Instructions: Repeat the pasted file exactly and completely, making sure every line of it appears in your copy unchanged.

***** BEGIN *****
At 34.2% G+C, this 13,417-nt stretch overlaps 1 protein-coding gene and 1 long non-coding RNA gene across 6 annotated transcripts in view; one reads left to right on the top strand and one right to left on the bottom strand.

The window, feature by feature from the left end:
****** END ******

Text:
At 34.2% G+C, this 13,417-nt stretch overlaps 1 protein-coding gene and 1 long non-coding RNA gene across 6 annotated transcripts in view; one reads left to right on the top strand and one right to left on the bottom strand.

The window, feature by feature from the left end: